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How do you creatively explore the challenges and opportunities of developing new technologies responsibly?  This past summer, the University of Michigan Risk Science Center partnered with the V2_ Institute for Unstable Media in Rotterdam to just this.  And the result? A book of seventeen haiku! Exploring Responsible Innovation The book was the result of thirteen academics from the University of Michigan getting together with folks from V2_ over two days to grapple with responsibility and innovation.  We intentionally selected participants who had little formal training in the emerging field of Responsible Innovation, but who were engaged in innovation.  Their expertise ranged from health and engineering through to business, architecture. and art and design. As someone who does work in the area of responsible innovation,  I was blown away by the insights that emerged from this group.  Unconstrained by existing ideas and definitions, the participants were able to peel apart the deep complexities in defining what responsible innovation is – even what innovation itself is. Communicating Insights Through Haiku The idea to capture these insights in a series of haiku was an inspired one – not mine I hasten to add. During our discussions, it became clear that there are uncertainties, nuances and intangibles around the whole idea of responsible technological innovation that could never be captured in a formal academic report or white paper.  Instead, we needed a way of conveying our thoughts to others that would in turn inspire further creative thought on what it means to innovate responsibly. The breakthrough came when a participant pointed out that the then-President of the European Council, Herman Van Rompuy, is an aficionado of haiku.  As well as providing an – if you’ll forgive me – innovative medium for conveying the workshop outcomes to others, this form proved extremely powerful in capturing elusive ideas in a way that would spark further creative thought in others. Seventeen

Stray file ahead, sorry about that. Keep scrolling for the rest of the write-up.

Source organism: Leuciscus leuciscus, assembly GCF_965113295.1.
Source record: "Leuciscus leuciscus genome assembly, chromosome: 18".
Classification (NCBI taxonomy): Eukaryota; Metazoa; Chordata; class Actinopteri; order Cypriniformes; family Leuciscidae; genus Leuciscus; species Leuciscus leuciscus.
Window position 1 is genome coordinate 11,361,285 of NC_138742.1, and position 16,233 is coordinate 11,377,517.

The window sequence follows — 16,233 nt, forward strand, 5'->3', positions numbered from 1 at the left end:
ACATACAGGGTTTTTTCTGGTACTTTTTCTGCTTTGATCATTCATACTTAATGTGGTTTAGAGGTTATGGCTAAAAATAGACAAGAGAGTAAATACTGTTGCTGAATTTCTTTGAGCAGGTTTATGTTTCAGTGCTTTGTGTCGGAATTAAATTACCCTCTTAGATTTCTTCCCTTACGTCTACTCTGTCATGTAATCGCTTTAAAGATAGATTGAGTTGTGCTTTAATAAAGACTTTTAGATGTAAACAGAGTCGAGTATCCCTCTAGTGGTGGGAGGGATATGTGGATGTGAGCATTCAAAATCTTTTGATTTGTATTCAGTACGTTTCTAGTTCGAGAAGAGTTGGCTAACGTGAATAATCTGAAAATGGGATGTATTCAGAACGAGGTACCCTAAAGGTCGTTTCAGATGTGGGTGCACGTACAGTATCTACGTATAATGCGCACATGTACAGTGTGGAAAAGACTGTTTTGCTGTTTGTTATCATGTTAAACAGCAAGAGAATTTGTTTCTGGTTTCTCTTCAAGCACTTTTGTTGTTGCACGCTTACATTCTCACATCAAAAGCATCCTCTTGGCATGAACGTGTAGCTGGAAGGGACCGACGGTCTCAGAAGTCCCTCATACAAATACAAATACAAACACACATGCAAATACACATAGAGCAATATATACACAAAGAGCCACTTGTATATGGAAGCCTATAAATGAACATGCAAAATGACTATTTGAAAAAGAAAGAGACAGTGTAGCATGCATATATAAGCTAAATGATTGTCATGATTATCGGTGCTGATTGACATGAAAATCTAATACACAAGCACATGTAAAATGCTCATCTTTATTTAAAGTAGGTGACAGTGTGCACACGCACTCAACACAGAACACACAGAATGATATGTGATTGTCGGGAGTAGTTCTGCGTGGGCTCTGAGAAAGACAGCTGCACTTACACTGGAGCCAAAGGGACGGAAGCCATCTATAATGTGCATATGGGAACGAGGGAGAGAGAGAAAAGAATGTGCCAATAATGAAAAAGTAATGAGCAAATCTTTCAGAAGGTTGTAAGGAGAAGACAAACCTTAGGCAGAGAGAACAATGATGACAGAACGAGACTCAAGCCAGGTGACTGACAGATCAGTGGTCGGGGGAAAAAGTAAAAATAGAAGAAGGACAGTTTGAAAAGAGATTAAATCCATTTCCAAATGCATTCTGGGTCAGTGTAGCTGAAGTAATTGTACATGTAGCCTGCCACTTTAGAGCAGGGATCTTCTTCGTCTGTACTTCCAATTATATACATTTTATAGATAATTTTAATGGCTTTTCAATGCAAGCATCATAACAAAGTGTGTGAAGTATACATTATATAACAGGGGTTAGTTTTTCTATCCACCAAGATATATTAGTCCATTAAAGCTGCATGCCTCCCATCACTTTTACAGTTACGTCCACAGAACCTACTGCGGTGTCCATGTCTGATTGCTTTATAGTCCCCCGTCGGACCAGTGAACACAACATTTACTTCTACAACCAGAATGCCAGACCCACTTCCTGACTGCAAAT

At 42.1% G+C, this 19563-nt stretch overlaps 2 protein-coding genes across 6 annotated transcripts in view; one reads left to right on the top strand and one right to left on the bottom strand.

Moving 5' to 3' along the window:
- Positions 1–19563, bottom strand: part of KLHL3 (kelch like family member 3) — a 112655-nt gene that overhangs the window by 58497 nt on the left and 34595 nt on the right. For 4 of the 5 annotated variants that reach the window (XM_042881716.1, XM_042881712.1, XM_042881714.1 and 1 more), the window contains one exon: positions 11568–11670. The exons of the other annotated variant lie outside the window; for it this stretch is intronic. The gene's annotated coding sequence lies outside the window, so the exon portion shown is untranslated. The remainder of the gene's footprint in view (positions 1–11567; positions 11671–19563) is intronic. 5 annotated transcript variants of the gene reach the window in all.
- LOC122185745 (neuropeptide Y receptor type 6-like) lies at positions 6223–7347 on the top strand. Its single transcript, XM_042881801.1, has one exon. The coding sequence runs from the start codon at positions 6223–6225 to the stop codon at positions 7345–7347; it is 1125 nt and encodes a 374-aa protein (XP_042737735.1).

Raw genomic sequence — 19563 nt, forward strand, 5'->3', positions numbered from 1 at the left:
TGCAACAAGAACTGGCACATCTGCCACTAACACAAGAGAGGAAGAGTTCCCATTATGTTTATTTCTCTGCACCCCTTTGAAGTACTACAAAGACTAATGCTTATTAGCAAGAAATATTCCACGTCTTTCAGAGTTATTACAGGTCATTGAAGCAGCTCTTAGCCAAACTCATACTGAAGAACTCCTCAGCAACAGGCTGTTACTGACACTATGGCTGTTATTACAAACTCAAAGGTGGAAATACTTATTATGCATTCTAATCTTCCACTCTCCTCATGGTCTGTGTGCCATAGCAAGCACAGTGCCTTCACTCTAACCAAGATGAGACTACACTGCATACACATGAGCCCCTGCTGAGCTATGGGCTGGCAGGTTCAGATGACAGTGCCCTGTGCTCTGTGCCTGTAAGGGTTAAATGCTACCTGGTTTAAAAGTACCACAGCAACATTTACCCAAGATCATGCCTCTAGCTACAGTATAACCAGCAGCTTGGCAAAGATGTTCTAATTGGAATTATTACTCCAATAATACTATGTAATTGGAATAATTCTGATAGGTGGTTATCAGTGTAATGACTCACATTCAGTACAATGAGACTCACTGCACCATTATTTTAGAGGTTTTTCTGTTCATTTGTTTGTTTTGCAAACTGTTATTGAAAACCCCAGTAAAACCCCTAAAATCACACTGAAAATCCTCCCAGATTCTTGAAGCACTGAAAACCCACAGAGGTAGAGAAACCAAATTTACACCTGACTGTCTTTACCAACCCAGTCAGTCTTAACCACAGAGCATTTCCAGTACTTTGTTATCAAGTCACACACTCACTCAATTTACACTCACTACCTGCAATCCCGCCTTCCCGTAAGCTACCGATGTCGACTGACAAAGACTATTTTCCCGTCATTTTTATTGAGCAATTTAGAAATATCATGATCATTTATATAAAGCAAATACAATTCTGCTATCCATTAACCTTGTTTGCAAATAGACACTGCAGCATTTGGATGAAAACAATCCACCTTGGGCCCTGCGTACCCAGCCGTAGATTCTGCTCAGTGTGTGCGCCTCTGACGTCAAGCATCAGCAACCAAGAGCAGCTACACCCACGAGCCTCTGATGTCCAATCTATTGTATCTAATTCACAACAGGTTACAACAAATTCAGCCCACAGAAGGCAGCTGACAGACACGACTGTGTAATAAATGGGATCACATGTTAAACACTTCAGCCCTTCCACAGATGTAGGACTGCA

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Could we one day 3D print Arnold Schwarzenegger’s brain?  Before you ask, yes, this is a post about risk.  And no, I’m not talking about the dangers of immortalizing the star of Terminator Genisys‘ real-life biological brain. But to begin somewhere near the beginning: 3D Printing 3D printing – and additive manufacturing more broadly – are on a roll.  The idea of creating objects by building them up them layer by layer has been around for a while.  But over the past couple of years, there have been massive advances in access to low cost, extremely sophisticated 3D printing technologies. At one end of the spectrum, you have devices like the $100 Peach Printer.  At the other, industrial 3D printers that are capable of making on-demand parts for jet engines and other high performance products.  And in between, printers that are enabling everyone from kids and hobbyists to entrepreneurs make stuff that it wasn’t possible to make just a few years ago. The technology is opening new doors to how products are made.  But it’s also potentially leading to new health risks.  Whether it’s the products of 3D printers (how do you control weapons that can be printed at-source, or ensure the safety of a bespoke 3D printed car?), to the emissions from the devices (just how many 3D printers in a classroom does it take before the kids are inhaling more nanoparticles and fumes than is healthy?), 3D printing raises questions around risk and safety. Environmental Implications of Additive Manufacturing This past October, I participated in a National Science Foundation workshop on the Environmental Implications of Additive Manufacturing.  It was a valuable meeting – I want to emphasize that, just in case you suspect that my mind began to drift during the proceedings with what follows.  We talked extensively about the potential health risks of 3D printing and other forms of additive manufacturing,  and